Bad weather does not necessarily mean bad photos

Maybe somebody put the spell on me, or something: the last time I was out taking photo with decent weather was at the beginning of January. In the past two months, if I'm busy with my work, the weather is mostly fine; but if I've got some free time, it's certainly bad.

Anyway the serious wildlife photographer won't be put down by this.

So, today, after complaining a lot about some miserable, dull photos of greater grebes, I searched for swans - and luckily I found them. Then I searched for a perspective that gave me a dark background (it was the shadow of a bridge) and at last I was able to get some good photos - I even rated some as "top keepers". The bright white of the swans against the dark shadow made for a high contrast subject for the latitude of my D100 (requiring just a bit of level adjusting to darken blacks), and the almost black&white look prevented the images from appearing "dull".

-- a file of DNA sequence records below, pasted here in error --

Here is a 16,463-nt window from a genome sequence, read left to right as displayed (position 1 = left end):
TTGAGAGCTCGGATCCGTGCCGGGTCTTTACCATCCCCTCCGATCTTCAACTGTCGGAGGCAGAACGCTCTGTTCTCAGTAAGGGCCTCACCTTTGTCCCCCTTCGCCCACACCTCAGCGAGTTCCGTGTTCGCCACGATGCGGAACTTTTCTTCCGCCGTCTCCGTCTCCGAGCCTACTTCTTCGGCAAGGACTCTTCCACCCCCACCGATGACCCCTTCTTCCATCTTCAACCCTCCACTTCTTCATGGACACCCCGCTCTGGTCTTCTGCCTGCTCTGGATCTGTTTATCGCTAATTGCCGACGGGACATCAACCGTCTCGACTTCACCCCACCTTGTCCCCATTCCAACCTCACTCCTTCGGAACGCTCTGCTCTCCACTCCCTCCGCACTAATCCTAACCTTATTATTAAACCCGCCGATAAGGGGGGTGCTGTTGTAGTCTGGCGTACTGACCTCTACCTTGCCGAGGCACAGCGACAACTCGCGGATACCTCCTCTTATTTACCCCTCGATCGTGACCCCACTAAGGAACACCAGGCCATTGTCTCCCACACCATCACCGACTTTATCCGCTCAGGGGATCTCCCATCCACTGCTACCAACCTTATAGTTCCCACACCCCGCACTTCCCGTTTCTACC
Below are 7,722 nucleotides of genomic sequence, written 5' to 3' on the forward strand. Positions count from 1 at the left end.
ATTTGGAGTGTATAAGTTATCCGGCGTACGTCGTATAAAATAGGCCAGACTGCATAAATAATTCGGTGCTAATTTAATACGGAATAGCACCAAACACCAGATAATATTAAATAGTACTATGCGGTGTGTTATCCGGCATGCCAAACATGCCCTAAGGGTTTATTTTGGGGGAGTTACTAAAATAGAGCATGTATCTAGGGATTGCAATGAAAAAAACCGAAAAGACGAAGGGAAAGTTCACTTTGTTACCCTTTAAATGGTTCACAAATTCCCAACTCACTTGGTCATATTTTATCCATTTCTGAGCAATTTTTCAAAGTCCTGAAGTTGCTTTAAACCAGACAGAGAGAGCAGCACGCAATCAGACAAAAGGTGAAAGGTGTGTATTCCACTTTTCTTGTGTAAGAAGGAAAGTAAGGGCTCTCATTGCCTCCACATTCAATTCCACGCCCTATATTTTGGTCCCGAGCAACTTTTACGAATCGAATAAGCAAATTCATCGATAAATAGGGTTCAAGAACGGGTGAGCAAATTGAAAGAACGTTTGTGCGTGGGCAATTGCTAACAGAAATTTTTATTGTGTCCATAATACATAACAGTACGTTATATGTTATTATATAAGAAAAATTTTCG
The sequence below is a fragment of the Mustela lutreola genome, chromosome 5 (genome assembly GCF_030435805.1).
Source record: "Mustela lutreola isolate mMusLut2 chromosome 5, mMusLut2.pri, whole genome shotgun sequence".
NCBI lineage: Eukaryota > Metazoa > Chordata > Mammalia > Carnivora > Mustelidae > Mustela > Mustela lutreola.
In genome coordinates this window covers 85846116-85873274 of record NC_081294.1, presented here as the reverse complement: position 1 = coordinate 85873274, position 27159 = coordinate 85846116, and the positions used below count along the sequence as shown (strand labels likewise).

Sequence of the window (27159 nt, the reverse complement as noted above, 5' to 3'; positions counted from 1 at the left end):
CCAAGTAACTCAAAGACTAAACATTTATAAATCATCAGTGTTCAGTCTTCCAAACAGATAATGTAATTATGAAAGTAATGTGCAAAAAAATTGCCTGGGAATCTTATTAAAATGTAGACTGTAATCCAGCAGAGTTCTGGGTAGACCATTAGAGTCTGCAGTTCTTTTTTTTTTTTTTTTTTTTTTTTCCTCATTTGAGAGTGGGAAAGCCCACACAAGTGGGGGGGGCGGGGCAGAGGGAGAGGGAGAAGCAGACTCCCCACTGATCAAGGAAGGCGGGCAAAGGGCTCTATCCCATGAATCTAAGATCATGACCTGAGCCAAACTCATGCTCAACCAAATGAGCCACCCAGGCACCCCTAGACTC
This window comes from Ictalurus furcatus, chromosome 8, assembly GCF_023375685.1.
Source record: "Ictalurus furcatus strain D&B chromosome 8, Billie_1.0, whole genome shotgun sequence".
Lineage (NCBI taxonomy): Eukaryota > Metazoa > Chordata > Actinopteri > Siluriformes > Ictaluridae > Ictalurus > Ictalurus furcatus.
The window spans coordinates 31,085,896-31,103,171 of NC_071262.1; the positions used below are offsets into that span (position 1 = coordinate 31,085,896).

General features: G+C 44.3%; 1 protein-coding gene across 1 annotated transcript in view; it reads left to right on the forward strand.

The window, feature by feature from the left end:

Moreover, the swans were pretty much tame, so I was able to do a couple of intimate portraits.

I only had troubles with the light meter. These are the classic subjects where spot metering is the best, but I had troubles in keeping the sensor on the birds, since they was swimming quite fast. And I was so stupid that I didn't think of getting the good exposure and lock it. So I had a few burned out photos, and on others I had to do some drastic correction in NC (even +1 stop).

Anyway, I'm pretty pleased by the results.

Sua altezza reale (Cygnus olor).

Nikon D100 + AF-S 300 f/4 + TC 20E II + 300.0 mm f/4.0 @ 600 mm, 1/800 sec @ ƒ/8, -1.00 EV, ISO 500, beanbag.

Cigno reale (Cygnus olor).

Nikon D100 + AF-S 300 f/4 + TC 20E II + 300.0 mm f/4.0 @ 600 mm, 1/800 sec @ ƒ/8, -1.00 EV, ISO 320, beanbag.

Cigno reale (Cygnus olor).

Nikon D100 + AF-S 300 f/4 + TC 20E II + 300.0 mm f/4.0 @ 600 mm, 1/800 sec @ ƒ/8, -0.67 EV, ISO 360, beanbag.